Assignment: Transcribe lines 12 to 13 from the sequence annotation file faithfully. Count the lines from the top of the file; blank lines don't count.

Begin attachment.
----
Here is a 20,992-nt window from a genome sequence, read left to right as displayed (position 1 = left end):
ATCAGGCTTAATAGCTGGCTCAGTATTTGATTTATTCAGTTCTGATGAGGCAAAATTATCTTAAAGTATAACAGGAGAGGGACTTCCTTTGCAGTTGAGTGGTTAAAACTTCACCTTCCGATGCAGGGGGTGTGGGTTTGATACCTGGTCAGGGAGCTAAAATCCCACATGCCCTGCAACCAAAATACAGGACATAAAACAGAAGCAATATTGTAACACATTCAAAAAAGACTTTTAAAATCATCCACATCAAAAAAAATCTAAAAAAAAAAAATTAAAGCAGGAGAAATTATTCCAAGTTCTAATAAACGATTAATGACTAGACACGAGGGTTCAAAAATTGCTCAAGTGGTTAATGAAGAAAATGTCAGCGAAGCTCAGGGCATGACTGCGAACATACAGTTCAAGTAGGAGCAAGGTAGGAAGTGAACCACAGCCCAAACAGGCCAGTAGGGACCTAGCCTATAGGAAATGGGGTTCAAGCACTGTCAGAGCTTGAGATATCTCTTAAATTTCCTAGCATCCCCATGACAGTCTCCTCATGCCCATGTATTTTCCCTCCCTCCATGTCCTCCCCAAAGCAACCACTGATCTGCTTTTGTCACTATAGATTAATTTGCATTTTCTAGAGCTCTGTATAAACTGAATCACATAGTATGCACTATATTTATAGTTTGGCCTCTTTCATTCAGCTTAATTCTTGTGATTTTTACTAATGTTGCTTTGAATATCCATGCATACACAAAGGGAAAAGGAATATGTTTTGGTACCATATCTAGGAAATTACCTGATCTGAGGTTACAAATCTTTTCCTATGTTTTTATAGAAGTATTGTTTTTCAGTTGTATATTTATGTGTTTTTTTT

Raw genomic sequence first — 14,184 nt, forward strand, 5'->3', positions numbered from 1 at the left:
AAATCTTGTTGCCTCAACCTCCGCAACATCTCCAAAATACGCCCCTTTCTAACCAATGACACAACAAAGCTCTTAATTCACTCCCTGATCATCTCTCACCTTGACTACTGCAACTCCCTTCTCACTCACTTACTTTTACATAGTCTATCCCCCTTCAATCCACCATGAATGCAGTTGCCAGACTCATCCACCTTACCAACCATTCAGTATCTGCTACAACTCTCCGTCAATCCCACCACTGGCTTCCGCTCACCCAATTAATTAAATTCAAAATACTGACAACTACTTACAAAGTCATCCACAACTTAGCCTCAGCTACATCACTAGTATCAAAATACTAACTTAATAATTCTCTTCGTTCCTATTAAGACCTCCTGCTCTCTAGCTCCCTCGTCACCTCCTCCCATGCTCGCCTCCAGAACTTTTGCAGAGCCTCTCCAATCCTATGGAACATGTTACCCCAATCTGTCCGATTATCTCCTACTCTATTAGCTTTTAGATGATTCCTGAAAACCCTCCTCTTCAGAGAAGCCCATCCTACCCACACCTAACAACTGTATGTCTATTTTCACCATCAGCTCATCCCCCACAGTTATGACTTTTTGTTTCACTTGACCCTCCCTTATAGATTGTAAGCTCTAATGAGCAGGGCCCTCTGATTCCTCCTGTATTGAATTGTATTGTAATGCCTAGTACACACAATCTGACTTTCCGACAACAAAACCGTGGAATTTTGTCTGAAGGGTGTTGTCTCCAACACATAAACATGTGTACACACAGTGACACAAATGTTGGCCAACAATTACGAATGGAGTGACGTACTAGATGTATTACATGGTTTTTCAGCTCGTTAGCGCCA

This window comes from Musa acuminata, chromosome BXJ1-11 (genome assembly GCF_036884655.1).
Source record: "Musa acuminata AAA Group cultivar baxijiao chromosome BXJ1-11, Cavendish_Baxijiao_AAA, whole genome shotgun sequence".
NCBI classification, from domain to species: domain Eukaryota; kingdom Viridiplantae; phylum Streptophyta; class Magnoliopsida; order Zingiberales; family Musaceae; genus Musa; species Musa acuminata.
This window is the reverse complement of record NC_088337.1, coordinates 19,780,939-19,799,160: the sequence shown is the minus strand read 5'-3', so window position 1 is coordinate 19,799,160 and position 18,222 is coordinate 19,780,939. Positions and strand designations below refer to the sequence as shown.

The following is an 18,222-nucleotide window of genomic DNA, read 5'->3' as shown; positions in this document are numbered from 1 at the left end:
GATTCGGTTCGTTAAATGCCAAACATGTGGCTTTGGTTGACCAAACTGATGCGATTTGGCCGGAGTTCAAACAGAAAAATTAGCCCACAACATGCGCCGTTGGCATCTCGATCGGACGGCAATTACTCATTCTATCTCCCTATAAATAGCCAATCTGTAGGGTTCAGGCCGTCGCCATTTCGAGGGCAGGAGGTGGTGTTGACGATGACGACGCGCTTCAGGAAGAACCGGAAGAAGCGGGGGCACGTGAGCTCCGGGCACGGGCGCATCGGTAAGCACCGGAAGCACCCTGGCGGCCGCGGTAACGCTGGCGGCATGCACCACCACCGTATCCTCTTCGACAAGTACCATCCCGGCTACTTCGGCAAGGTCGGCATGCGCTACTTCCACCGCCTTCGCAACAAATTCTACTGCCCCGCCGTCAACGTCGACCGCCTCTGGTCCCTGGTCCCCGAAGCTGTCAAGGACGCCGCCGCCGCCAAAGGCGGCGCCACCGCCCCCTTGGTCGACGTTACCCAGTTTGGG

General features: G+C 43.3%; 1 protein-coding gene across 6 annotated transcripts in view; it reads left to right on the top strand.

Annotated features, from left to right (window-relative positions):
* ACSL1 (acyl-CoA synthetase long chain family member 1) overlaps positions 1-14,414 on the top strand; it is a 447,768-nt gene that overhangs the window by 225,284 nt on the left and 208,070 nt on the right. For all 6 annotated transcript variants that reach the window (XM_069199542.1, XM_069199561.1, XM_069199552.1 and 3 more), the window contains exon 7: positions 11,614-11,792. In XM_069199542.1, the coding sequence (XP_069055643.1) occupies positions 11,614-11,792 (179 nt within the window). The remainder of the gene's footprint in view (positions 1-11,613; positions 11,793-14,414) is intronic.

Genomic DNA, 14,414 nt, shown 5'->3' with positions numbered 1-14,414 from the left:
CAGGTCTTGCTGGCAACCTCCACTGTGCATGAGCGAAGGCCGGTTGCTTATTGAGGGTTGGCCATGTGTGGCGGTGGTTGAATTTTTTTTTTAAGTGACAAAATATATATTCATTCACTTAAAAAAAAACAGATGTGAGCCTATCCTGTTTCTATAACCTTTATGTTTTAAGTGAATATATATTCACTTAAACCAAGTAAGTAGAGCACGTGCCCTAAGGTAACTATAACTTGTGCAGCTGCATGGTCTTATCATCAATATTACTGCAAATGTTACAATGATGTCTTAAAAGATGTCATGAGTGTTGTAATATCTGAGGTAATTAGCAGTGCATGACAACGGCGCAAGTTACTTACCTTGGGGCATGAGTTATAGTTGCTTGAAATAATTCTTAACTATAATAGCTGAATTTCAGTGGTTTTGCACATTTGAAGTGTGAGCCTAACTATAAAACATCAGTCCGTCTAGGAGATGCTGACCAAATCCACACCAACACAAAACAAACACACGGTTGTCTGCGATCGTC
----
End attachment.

Annotated features, from left to right (window-relative positions):
* ACSL1 (acyl-CoA synthetase long chain family member 1) overlaps positions 1-14,414 on the top strand; it is a 447,768-nt gene that overhangs the window by 225,284 nt on the left and 208,070 nt on the right. For all 6 annotated transcript variants that reach the window (XM_069199542.1, XM_069199561.1, XM_069199552.1 and 3 more), the window contains exon 7: positions 11,614-11,792. In XM_069199542.1, the coding sequence (XP_069055643.1) occupies positions 11,614-11,792 (179 nt within the window). The remainder of the gene's footprint in view (positions 1-11,613; positions 11,793-14,414) is intronic.